While he admitted that "perhaps I was inaccurate that time," Lewandowski claimed he was a "truth-teller" under oath
Corey Lewandowski, the former campaign manager of President Donald Trump, admitted he has lied to the media in his sworn testimony Tuesday before the House Judiciary Committee, in what the panel called its first official impeachment hearing.
Under intense questioning from House Judiciary counsel Barry Berke, Lewandowski conceded that "perhaps I was inaccurate that time" after being shown a clip of a February 2019 interview with MSNBC host Ari Melber, in which he said he did not remember the president ever asking him to "get involved" with then-Attorney General Jeff Sessions or the Department of Justice.
"Do you hear that, sir? That was you saying — on MSNBC — you don't ever remember the president ever asking you to get involved with Jeff Sessions or the Department of Justice in any way, shape or form. That wasn't true, was it, sir?" Berke asked.
"I heard that," Lewandowski responded.
Berke then asked, "And that wasn't true, was it?"
Lewandowski, who is considering a run for the Senate in Hampshire in 2020, replied: "I have no obligation to be honest with the media, because they are just as dishonest as anybody else."
Pressed further by the counsel, Lewandowski ultimately admitted that "perhaps I was inaccurate that time." However, he insisted that he was a "truth-teller" under oath.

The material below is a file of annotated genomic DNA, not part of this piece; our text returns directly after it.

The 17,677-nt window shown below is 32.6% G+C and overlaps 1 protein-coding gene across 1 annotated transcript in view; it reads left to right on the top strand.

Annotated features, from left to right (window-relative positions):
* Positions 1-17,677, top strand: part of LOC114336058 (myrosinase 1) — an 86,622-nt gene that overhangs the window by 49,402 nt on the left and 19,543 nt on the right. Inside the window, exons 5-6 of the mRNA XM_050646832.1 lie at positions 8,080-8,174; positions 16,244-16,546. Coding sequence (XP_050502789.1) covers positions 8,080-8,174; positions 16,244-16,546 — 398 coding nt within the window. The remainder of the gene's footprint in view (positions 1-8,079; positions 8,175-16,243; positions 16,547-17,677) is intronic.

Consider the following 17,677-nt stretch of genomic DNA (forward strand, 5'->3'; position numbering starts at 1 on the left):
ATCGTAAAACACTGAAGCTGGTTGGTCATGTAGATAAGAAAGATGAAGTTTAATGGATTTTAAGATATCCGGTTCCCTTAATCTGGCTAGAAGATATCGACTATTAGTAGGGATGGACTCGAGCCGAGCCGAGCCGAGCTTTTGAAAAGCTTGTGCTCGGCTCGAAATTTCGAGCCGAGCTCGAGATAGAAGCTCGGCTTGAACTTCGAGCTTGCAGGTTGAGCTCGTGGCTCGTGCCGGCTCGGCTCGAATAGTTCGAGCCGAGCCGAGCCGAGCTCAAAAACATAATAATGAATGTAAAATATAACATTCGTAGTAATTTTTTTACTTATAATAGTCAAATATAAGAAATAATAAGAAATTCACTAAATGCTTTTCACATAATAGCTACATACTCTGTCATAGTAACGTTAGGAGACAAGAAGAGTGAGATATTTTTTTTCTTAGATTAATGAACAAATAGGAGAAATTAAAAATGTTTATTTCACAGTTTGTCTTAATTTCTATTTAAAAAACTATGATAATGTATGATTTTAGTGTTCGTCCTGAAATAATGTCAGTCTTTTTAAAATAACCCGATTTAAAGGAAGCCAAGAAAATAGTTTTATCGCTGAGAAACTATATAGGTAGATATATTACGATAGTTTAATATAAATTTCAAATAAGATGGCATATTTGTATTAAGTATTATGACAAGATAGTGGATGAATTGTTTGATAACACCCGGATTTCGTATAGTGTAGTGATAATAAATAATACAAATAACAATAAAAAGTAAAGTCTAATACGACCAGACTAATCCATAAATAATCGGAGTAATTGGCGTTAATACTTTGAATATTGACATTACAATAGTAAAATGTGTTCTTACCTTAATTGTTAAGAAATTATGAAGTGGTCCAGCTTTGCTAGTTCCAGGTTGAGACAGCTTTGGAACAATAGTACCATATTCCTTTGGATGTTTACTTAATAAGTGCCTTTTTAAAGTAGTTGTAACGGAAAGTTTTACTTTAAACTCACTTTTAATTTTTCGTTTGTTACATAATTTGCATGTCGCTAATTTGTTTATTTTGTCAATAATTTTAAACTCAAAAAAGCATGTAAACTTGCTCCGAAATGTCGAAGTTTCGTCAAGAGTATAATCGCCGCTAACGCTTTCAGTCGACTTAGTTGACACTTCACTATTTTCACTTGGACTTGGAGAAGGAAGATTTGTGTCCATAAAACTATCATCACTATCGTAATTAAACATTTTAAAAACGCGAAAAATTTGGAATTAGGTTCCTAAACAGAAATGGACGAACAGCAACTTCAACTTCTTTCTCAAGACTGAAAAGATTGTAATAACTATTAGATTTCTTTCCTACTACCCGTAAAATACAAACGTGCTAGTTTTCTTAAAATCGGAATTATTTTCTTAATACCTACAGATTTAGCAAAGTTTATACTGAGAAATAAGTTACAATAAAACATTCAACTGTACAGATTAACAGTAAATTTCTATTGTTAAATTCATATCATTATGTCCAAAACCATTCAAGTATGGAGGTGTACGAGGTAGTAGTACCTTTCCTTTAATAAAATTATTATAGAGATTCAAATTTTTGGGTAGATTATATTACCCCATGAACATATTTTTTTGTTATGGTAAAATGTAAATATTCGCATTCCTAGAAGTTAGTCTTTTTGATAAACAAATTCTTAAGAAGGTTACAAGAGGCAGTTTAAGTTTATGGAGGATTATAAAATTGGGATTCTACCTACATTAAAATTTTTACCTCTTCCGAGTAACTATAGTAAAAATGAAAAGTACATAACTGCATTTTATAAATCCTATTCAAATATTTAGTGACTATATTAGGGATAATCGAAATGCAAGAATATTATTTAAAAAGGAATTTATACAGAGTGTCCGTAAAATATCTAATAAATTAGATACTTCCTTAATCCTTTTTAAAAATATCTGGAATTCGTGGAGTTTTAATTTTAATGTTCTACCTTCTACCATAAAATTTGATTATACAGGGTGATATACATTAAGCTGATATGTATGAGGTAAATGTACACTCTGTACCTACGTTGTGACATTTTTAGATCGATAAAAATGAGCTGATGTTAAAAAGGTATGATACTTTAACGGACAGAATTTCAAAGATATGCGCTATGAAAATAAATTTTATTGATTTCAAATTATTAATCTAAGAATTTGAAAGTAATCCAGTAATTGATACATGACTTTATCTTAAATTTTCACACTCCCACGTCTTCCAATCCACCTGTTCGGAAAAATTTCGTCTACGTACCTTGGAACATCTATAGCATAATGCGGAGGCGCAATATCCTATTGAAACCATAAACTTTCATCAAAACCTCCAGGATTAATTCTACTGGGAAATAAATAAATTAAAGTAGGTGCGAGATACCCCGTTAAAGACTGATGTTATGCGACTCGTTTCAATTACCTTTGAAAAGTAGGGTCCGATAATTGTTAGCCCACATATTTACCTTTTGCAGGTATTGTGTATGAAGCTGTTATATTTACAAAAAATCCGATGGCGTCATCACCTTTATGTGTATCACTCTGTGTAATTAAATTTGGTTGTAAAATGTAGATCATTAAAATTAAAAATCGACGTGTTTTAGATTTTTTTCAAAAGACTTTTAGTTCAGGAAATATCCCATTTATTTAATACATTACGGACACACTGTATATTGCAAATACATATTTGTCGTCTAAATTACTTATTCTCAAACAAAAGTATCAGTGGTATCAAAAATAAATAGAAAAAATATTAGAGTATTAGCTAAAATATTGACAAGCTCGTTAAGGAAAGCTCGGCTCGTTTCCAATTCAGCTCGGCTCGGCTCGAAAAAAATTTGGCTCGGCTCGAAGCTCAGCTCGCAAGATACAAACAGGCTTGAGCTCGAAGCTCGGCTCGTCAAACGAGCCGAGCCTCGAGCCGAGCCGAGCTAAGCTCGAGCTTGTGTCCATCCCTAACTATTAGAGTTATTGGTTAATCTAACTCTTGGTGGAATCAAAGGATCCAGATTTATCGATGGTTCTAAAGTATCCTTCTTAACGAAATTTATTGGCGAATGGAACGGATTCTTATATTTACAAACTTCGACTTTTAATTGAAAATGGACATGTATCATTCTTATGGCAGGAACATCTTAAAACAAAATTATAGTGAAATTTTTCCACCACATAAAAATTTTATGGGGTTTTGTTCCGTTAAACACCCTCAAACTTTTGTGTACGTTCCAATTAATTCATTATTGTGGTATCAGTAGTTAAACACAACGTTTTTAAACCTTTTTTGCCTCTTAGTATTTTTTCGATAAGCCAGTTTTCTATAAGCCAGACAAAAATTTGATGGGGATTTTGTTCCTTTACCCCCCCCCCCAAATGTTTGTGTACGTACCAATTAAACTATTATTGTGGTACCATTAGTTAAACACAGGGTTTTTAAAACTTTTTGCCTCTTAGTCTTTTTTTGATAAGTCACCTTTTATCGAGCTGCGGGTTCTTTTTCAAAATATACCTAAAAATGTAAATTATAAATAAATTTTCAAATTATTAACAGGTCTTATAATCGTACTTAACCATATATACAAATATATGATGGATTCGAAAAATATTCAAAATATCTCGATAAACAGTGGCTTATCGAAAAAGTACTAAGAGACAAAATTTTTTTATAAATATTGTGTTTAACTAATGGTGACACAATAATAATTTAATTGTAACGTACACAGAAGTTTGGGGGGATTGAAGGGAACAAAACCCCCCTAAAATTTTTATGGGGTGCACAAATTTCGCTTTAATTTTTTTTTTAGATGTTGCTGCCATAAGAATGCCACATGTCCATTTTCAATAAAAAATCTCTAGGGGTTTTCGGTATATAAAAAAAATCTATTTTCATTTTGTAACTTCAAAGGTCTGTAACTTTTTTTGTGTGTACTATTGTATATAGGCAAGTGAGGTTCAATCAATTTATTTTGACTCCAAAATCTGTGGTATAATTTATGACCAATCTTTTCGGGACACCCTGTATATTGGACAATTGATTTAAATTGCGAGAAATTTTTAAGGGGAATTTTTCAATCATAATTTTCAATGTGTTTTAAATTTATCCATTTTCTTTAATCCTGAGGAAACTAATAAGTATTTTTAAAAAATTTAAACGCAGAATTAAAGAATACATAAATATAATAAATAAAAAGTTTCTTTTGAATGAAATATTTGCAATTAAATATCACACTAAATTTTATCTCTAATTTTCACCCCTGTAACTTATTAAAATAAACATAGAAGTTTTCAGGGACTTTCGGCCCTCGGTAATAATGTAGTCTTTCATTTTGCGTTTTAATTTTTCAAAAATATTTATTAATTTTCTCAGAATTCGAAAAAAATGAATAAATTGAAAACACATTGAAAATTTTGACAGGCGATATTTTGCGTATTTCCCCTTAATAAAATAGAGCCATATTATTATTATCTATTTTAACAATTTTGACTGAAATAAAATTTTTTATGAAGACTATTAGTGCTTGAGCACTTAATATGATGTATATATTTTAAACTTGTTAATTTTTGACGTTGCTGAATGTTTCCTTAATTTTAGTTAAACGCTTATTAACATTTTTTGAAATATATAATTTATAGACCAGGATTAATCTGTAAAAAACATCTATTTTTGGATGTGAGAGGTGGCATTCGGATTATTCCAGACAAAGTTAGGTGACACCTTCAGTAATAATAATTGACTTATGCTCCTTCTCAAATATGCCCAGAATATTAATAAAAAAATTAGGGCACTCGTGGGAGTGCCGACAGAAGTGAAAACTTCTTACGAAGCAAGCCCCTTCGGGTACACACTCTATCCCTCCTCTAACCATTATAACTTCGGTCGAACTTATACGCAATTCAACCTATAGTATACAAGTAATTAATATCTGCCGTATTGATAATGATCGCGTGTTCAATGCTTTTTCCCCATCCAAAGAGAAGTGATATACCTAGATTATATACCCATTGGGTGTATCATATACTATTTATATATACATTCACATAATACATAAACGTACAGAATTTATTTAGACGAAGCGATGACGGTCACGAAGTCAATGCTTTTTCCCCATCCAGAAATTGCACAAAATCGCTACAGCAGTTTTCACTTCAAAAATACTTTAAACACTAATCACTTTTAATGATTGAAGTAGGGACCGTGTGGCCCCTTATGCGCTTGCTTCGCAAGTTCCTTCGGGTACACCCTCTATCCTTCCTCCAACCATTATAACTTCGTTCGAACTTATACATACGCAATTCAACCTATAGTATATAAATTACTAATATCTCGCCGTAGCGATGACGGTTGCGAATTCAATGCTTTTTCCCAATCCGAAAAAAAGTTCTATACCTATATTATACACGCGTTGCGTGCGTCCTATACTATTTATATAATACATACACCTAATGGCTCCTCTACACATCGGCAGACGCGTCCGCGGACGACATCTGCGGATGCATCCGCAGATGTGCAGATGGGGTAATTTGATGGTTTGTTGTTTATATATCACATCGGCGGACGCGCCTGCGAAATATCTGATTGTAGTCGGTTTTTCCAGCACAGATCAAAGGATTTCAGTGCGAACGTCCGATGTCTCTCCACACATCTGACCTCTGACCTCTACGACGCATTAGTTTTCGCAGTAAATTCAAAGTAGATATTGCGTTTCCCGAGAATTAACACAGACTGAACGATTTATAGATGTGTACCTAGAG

The former Trump campaign manager's remarks to MSNBC appear to be at odds with what he told former special counsel Robert Mueller. Lewandowski also confirmed to the House Judiciary Committee earlier Tuesday that Trump had told him to order Sessions to limit the scope of Mueller's investigation to future instances of meddling in U.S. elections — and to stop probing his presidential campaign.
"Jeff and I are friends socially, and I wanted to have the opportunity to have a meal with Jeff and relay the conversation" about limiting the scope of Mueller's probe, Lewandowski said, referring to his efforts to deliver the president's message privately to Sessions, away from his office at the Department of Justice.
In his report, Mueller described an episode in which Trump dictated a message to Lewandowski that he wanted delivered to Sessions: He needed Sessions to give a speech announcing that he would curtail the scope of the investigation. Lewandowski told Trump he understood those instructions, although he never carried out Trump's demand.
Mueller's team concluded there was "substantial evidence" that Trump's actions met the legal threshold for obstruction of justice charges. The former special counsel, however, declined to consider the criminality of Trump's actions, citing Justice guidelines which state that a sitting president cannot be indicted.
Speaking on MSNBC after Lewandowski's heated exchange with Berke, Melber said he found it "really striking to see, under oath, someone to admit to their lying and then explain the reason is their disrespect as stated for the press."
He added, "Whatever one's view of the press or the interview, Mr. Lewandowski would also seem to want to have an obligation to his own supporters, to the public, to the citizenry of this country, that he could tell the truth."
Watch the full exchange between Berke and Lewandowski here: